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Measuring Underwater Hearing in Diving Birds

Jennifer James, NUWCDIV . NPT. Heather Hopkins, NUWCDIVNPT. Sara Crowell, . I.M. Systems Group, Inc. . Alicia M. Berlin, USGS PWRC. Jonathan . Fiely. , Cornell Laboratory of Ornithology. Glenn H. Olsen, USGS PWRC .

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Measuring Underwater Hearing in Diving Birds

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Measuring Underwater Hearing in Diving Birds

Jennifer James, NUWCDIV NPTHeather Hopkins, NUWCDIVNPTSara Crowell, I.M. Systems Group, Inc. Alicia M. Berlin, USGS PWRCJonathan Fiely, Cornell Laboratory of OrnithologyGlenn H. Olsen, USGS PWRC


Auditory Brainstem Response (ABR)Electrophysiological method to test hearingSubdermal electrodes are used to observe a scalp-recorded potential representing large population neural responses occurring along the auditory nerve and auditory brainstem nuclei, as the bird hears sounds played from an underwater sound source.Time-efficient, minimally invasive techniqueABR measurements recorded within an hour.Birds are anesthetized, intubated, and suspended underwater on a platform during ABR tests.

Underwater Hearing in Birds


Test LocationABR occurs at the USGSs Patuxent Wildlife Research Center in MarylandHouses active research colony of 150 individuals of 9 bird species; 7 of which are diving speciesHarlequin duck, surf scoter, white-winged scoter, black scoter, common eider, long-tailed duck, lesser scaup.Two large dive tanks (2.4 m x 1.8 m x 2.4 m; 7,571 liter capacity).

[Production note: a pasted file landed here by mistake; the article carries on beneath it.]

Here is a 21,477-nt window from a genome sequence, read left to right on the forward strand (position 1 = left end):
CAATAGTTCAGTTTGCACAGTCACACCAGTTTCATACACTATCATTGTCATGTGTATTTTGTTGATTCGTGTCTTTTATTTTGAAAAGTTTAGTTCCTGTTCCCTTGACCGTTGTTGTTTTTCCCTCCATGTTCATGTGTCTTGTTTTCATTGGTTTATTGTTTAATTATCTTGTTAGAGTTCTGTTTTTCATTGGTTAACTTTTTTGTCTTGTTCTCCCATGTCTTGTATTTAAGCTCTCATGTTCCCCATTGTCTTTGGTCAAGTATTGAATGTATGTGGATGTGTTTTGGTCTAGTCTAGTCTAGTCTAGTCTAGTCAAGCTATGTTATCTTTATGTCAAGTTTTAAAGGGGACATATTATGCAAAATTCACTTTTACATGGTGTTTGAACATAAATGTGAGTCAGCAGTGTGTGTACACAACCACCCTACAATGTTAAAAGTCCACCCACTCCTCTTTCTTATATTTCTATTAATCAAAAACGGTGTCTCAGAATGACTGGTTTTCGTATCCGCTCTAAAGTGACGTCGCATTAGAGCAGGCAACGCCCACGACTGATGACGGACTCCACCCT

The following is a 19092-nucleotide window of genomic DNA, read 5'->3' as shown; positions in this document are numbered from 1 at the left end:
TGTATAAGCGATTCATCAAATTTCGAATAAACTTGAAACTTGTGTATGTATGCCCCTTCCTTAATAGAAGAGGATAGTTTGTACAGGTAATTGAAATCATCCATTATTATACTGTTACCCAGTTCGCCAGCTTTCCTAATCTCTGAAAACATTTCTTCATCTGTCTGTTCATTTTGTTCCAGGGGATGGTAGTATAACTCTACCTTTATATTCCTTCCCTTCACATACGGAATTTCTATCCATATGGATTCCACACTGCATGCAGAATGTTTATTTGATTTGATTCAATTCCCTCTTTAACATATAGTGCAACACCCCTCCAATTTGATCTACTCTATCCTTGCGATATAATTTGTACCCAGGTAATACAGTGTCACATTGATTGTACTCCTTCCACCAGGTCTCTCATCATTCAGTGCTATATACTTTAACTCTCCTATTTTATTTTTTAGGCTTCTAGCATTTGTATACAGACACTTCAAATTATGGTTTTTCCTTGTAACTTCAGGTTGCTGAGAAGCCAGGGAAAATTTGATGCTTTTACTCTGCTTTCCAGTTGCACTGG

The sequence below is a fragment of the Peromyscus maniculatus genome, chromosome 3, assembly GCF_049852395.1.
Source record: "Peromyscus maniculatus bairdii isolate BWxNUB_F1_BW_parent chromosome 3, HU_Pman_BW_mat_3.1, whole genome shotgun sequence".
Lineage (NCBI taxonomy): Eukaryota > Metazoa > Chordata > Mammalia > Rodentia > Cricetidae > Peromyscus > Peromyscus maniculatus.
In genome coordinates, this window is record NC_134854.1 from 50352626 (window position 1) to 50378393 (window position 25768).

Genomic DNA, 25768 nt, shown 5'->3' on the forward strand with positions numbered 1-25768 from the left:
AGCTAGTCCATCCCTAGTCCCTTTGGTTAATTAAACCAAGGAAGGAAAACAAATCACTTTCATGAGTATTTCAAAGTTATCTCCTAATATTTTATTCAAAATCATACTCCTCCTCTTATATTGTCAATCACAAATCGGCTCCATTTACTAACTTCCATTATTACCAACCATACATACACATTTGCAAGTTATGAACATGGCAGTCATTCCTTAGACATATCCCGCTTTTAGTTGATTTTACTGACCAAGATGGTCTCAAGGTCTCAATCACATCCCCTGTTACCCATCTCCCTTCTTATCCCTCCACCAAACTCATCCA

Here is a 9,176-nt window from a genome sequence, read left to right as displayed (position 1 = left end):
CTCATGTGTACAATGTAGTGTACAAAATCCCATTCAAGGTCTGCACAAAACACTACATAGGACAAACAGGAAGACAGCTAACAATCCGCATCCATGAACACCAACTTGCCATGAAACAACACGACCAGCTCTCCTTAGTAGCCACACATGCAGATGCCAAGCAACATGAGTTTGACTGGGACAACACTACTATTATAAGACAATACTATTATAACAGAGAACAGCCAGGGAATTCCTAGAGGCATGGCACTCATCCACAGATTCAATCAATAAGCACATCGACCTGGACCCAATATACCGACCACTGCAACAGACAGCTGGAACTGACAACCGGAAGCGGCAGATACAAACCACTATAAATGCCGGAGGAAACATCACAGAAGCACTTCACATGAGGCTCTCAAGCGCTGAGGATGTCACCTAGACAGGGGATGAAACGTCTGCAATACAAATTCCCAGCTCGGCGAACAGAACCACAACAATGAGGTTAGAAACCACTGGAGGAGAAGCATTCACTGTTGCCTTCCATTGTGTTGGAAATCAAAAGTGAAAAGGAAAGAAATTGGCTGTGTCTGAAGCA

Dive tank with suspension platform. During ABR testing, individual seabirds are suspended from the platform

and lowered underwater.


Subjects – Surf Scoters

4 adult male surf scoters (Melanitta perspicillata) – captive raised from eggs.Chosen because of their participation in other hearing studies at PWRC.2 of the 4 have been part of ongoing behavioral hearing tests. Allowed for direct comparison of audiograms resulting from ABR and behavioral examinations.


Experimental Design

Concrete tanks Ducks tested at approximately 2.5 m deep Acoustic source centrally locatedGeneral ABR procedures followedDucks were sedated and then intubated by on-staff veterinarian Stabilized prior to submersion in the tankDucks were stabilized on platform for submersionBreathing for ducks was maintained throughout the experiment while heart rate was also monitored



Ducks were presented stimuli made up of tone bursts (very short tones).Tone burst frequencies were 500, 1000 and 2,000 Hz, with pressure ranges from 105 to 145 dB re 1 µPa.Each set was composed of a pulse train of nine single frequencies tone bursts that increased successively in pressure and were presented at a rate of 4/s.Each ABR represents an average response of 600 stimulus train presentations.



Peaks for ABRs within the first 5 ms of the stimulus reaching the bird’s ear canal.Peak sensitivity was 1,000 Hz with an average threshold of 107.5 dB re 1 µPa.While only 3 frequencies tested, data suggests the likelihood of a U-shaped audiogram found in the in-air ABR audiogram of the same species and the underwater behavioral audiogram.





3 frequencies were tested, the average Surf Scoter underwater ABR audiogram suggests a U-shape common to Surf Scoters and other bird species tested in-air using both ABR and behavioral methods (Crowell et al., 2015; Crowell et al., 2016) and underwater (unpublished data, McGrew, 2017).Sensitivity peaks at 1,000Hz with an absolute average threshold of 107.5 dB re 1 µPa. Average ABR thresholds were higher then behavioral.Disparity most likely attributed to a variety of factors including stimulus characteristics, physiological state of the ducks and other differences in the nature of the two methods.


Special Thanks!

U.S. Fleet Forces – Hank Eacho, Laura Busch

NUWC Newport – Joe Iafrate, Matt Gilchrest